Black Panther Voter Intimidation and the Justice Department

Posted: 16th December 2009 by Scott @ The Right of a Nation in General Politics


Here’s another situation which is of great importance to our country and the ideals of liberty, freedom, etc. that it is based on, and yet has not seen a whole lot of national media attention.

It all goes back to Election Day 2008 in Philadelphia where a few members of the Black Panther Party were caught on video brandishing weapons and intimidating would-be voters in front of a polling place.  What could be more of an obvious threat to the freedom to elect our leaders, you ask?   What could be more obviously illegal?

Well, the Justice Department originally felt the same way, and during the final few days of the Bush Administration these men (Minister King Samir Shabazz, Malik Zulu Shabazz and Jerry Jackson) were all charged with violating the Voter Rights Act.   In April of this year, the Obama Administration “won” the case, but then moved to dismiss the charges in May.

So why did this happen?  It appears that something fishy is going on.

In May of this year, a spokesperson for the Justice Department told FOX News that

“The Justice Department was successful in obtaining an injunction that prohibits the defendant who brandished a weapon outside a Philadelphia polling place from doing so again. Claims were dismissed against the other defendants based on a careful assessment of the facts and the law. The department is committed to the vigorous prosecution of those who intimidate, threaten or coerce anyone exercising his or her sacred right to vote.”

This is possibly one of the most ridiculous things I’ve ever heard.  I wonder if he is still allowed to threaten voters?  Maybe next time they will tell him not to do that anymore also.

Now, according to The Washington Times, a battle between the U.S. Commission on Civil Rights and the Justice Department is intensifying.  Apparently Congress has been asking for cooperation from the Justice Department, asking these questions:

  • Why did they drop the case if they had already won it?
  • Who at the Justice Department and/or the White House was involved in the decision?

All of which were responded to with either by false information or no response at all, so the commission issued subpoenas to the J.D., which they ignored saying that they had no power to do so.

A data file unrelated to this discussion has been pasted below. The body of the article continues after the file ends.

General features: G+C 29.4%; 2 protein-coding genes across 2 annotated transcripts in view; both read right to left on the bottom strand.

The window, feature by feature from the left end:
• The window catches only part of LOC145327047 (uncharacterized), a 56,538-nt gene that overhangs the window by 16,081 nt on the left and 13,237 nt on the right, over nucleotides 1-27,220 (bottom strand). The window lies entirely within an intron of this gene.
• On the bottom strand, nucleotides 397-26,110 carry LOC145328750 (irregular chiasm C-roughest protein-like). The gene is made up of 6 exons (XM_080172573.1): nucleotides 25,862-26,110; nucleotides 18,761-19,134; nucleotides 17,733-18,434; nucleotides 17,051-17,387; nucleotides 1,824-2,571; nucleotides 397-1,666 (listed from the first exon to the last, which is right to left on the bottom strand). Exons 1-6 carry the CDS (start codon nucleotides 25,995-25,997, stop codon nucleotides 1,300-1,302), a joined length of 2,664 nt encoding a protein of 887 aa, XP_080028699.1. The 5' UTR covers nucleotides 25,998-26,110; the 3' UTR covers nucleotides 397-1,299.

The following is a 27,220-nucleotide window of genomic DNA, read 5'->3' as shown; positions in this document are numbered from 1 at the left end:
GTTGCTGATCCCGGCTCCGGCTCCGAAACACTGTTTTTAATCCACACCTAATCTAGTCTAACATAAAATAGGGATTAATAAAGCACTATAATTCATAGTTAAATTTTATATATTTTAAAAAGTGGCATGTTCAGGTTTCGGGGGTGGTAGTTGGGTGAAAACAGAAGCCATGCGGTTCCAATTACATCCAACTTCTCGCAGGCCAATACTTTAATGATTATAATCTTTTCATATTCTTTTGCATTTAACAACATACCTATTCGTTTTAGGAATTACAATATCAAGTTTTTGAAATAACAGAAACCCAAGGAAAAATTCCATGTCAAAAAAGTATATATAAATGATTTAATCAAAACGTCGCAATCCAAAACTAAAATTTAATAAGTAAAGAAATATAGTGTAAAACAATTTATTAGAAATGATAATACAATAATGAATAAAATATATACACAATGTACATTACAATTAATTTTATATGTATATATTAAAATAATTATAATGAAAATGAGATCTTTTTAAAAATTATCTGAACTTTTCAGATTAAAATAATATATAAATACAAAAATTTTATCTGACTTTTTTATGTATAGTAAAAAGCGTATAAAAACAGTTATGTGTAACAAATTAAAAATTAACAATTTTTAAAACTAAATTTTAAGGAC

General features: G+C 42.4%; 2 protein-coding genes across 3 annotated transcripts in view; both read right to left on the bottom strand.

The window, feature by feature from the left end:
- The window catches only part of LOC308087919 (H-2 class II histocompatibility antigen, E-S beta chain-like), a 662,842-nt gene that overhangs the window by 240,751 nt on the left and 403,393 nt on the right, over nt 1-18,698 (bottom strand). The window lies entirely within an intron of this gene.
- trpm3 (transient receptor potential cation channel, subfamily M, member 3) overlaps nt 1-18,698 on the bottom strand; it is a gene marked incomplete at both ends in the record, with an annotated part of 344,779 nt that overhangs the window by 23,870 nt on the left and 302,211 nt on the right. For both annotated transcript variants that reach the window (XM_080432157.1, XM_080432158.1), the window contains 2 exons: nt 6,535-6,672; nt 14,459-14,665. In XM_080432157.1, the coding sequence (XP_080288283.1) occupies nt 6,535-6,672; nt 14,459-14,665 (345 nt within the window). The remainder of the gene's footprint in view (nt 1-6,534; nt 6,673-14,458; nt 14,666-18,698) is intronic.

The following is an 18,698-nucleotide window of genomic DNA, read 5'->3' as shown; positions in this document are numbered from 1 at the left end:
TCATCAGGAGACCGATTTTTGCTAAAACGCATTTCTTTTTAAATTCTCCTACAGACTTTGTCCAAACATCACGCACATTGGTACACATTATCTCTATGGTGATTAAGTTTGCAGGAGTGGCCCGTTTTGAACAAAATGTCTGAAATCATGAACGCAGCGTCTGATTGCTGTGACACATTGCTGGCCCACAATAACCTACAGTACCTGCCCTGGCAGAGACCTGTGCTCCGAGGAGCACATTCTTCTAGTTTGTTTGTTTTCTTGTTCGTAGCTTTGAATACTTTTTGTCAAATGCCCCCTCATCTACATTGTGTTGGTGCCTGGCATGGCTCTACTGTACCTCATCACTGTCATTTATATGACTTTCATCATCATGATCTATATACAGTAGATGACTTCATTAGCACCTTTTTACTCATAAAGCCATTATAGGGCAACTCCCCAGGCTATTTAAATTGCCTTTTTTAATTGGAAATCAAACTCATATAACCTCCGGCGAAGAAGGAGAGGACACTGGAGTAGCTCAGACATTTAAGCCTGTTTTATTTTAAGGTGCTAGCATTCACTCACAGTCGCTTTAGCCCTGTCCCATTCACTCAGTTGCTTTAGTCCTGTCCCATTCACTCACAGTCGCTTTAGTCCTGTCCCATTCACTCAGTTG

But yesterday the commission has decided to go balls-to-the-wall on this issue (thankfully) and sent a letter documenting their power to do so, and also noted that the J.D. cooperated with a subpoena from the commission in 2004, so they should have no problem doing so now.

I will quote from the Washington Times to show the rest of the accusations/requests from the commission:

The discovery request, meanwhile, is 26 pages long, with 49 interrogatories and 51 separate document demands. Among its key nuggets: The commission challenges the department to justify, at great length, any claim of legal privilege against disclosures; it hints that it suspects White House involvement in the decision; it asks for documentation that might show Attorney General Eric H. Holder Jr.’s involvement; it confidently asserts that the second-ranking member of the Justice Department, Deputy Attorney General David W. Ogden, took part in the decision; it challenges the department’s tacit contention that the New Black Panthers (one of whom carried a nightstick) were merely exercising First Amendment speech rights; and its subtext suggests that the commission suspects all sorts of other shenanigans. (Mr. Ogden suddenly announced on Dec. 3 that he would soon leave his position)

This is great news.  It is obvious to anyone who is not blinded by their love of all things Obama that something deeply wrong and very radical is going on here.  Hopefully this battle getting heated up here will somehow gain momentum and force the national media to mention it in greater capacity.


  1. [...] A little while back I re-visited the issue of members of the Black Panther party intimidating and threatening voters at a polling place in Philadelphia in 2008. You can see that here:  The Right of a Nation – post 12/16/2009 [...]

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